generally are not going to be hunting where there is not any chance of 
bagging game. Maybe they should be consulted.

The map for Sooty Grouse, in  Sibley's Guide, shows a departure towards 
the west at the CA/OR state line. A more accurate line might be to 
continue northward with a small peak to include the north end of the 
Warner Mountains. The map for Oregon could widen its main eastern 
north-south line, somewhat, to include Winter Rim. North of Winter Rim 
the habitat really shrinks westward, so including Winter Rim would be a 
slight adjustment. The National Geographic map appears very similar to 
the Sibley Guide's Sooty Grouse map. So, that map should consider the 
same adjustments.

The Ruffed Grouse map in Sibley's Guide appears to make that species 
look like it is restricted to the coast range in Oregon. I am not 
familiar enough with Ruffed Grouse statewide to comment for the whole 
state, but for Klamath County it is a somewhat common species, 
especially in the deciduous areas around Upper Klamath Lake. That is a 
unique area admittedly, but it is significant enough that it should have 
been included in the range map for that species. I have heard of a few 
Ruffed Grouse being reported in Lake County, scattered, but none for the 
Warner Mountains. I have not heard of Ruffed  Grouse being reported 
between Upper Klamath Lake and say Gearhart Wilderness (just a place 
that's east of Klamath Falls that people are familiar with). The reports 
I've heard were from approx. Gearhart eastward to the westside of Goose 
Lake Valley. I dont know if those few reports should cause inclusion of 
that area on a fieldguide range map. But definitely the perimeter of the 
Upper Klamath Lake area and outward along its tributaries should be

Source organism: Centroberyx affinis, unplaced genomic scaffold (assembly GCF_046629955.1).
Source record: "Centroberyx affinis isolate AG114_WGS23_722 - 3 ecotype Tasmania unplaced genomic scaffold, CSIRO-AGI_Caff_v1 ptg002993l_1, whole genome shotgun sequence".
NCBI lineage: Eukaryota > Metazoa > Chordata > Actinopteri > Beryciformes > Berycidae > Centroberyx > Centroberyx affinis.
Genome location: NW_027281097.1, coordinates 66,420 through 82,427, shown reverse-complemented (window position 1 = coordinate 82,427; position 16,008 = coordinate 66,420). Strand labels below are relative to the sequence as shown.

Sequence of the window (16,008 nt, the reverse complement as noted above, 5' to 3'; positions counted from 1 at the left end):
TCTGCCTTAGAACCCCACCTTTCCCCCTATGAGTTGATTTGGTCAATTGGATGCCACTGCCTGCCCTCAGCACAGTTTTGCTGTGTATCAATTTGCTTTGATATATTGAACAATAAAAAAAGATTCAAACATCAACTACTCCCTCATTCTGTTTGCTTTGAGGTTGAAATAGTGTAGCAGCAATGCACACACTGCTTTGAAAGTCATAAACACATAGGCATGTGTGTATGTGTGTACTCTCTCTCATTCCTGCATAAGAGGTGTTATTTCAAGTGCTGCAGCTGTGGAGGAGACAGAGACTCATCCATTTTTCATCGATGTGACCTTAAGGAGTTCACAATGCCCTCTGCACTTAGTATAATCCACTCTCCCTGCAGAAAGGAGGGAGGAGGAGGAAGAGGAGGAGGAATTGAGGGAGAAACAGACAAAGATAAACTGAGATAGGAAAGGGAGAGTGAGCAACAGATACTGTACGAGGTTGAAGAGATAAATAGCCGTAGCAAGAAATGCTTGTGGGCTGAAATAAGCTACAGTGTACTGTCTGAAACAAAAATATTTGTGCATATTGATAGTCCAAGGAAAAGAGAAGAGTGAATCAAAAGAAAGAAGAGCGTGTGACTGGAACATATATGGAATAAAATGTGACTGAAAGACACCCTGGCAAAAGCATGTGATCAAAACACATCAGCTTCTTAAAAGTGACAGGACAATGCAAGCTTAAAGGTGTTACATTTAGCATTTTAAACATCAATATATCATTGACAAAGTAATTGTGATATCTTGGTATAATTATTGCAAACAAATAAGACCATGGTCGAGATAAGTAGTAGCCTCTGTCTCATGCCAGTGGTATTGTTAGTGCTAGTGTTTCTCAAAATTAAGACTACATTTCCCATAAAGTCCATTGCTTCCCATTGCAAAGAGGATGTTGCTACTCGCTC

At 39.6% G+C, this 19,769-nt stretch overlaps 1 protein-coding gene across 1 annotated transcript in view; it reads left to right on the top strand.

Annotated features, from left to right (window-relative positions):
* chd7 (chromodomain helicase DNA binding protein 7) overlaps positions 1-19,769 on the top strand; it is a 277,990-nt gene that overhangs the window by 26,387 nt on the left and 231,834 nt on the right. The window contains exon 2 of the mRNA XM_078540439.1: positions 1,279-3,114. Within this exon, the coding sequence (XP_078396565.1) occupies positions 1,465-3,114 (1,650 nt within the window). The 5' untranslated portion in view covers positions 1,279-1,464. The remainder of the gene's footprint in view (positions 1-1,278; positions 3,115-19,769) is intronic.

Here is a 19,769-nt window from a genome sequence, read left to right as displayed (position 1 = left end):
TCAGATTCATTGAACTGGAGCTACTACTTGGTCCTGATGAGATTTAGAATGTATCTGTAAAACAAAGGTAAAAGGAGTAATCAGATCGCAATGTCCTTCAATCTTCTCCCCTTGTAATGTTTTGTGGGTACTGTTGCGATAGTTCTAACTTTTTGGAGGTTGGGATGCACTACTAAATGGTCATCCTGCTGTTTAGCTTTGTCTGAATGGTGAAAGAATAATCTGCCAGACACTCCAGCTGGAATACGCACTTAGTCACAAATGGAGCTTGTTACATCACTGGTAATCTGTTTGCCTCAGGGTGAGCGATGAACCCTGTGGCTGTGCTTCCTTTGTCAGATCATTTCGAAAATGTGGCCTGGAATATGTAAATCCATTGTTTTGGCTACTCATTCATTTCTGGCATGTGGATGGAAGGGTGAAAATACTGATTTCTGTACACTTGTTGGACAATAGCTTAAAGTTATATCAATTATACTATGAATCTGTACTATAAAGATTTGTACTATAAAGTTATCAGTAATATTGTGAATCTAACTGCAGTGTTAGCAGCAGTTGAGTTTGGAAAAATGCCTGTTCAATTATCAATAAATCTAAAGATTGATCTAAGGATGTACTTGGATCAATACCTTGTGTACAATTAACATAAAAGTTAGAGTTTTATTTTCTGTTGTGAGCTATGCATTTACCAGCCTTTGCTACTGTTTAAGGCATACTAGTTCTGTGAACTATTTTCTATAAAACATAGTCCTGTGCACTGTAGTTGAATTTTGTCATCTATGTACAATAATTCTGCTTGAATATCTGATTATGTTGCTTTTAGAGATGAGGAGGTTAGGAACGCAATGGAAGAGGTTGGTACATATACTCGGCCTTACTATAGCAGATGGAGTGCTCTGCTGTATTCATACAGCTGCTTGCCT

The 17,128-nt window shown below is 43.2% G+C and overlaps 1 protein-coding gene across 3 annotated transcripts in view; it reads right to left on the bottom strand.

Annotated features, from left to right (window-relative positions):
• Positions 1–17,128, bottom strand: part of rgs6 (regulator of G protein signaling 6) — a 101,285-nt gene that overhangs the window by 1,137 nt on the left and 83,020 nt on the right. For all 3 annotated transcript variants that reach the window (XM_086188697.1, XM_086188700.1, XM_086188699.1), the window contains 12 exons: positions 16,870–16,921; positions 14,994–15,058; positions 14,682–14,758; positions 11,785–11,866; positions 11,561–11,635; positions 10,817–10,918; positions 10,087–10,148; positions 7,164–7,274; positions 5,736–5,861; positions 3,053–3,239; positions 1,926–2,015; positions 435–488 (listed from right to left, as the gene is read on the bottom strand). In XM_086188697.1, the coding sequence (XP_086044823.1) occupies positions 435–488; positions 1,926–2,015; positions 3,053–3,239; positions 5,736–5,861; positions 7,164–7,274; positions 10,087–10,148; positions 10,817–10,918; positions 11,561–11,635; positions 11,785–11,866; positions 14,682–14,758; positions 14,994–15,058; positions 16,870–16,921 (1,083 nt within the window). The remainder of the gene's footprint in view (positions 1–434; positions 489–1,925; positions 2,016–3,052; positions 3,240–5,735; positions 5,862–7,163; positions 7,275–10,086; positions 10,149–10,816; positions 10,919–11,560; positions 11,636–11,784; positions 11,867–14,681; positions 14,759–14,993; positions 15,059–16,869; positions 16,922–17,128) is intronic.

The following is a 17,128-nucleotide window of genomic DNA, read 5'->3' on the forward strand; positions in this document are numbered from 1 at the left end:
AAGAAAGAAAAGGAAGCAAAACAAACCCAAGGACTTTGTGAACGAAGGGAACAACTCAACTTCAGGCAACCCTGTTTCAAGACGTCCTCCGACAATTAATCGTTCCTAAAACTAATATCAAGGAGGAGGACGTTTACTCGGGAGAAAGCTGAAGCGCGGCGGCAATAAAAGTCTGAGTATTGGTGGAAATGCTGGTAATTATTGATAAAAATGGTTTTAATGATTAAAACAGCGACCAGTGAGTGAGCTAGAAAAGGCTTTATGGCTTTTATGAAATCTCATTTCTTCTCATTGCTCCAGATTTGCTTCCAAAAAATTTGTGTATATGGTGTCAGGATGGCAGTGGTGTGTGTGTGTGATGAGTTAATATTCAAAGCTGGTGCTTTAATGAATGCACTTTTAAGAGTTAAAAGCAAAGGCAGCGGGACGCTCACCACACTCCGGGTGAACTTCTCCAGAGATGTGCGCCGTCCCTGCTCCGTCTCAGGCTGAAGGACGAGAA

included.

The National Geographic map for Ruffed Grouse appears to be accurate for 
the most part, at the map shows eastward extension into Klamath County. 
Not including any of Lake County if find, and then encountering one, say 
in Lake County, being at the edge, or an outlier, would then be 
significant, and definitely worth reporting, or talking about, 
especially by a hunter (which is one my sources for Ruffed Grouse in 
Lake County... about 35 years ago... but I have not encounter Ruffed 
Grouse in Lake County myself).

I'd say the grouse is a Sooty Grouse, and that both Sibley's and 
National Geographic's field guides should make some slight adjustments 
to their Sooty Grouse maps. (and Sibley's map for Ruffed Grouse too).

Good for you, pointing that out.

Kevin Spencer
rriparia AT charter.net
Klamath Falls, OR

I ' on a field trip to the Summer Lake area this weekend (Sat-Tue).  On 
Sunday, we drove up Winter Ridge to Pioneer Peak, then south along the 
ridge road (NR26?) to the switchbacks.  While on top of the ridge, we 
came upon a hen or juvenile grouse sitting in the middle of the road,  
Click on the link below for a series of low resolution photos.

 

https://plus.google.com/photos/107892236367702076331/albums/6039284676539261153?authkey=CMDqo_P87szkxAE 


 


The grouse appeared to be either a sooty or dusky grouse.  We are fairly 
certain that it wasn't a greater sage-grouse because of our grouse's 
tail, which was blunt.  Sage-grouse have a long, pointed tail, and they 
probably wouldn't be found in that habitat.

Sibley 2nd edition field guide range maps don't show either of these 
"blue" grouse in the Winter Ridge area.  It appears that the sooty 
grouse doesn't normally come as far east as Winter Ridge, and the dusky 
grouse is only found in the Enterprise/Joseph area in Oregon.

Can anyone tell us if either (or both) of the sooty or dusky grouse can 
be found on Winter Ridge?  Also, can anyone venture an opinion on the 
identity of the grouse in the photos?

Thanks,

Tim Johnson
Salem, OR
Subject: Re: [PortlandAreaBirds] Vanport Wetlands (Portland) shorebirds
From: Jeff Gilligan <jeffgilligan10 AT gmail.com>
Date: Wed, 23 Jul 2014 20:35:55 -0700
> 
> Seems like the best adult Pectoral year I can remember!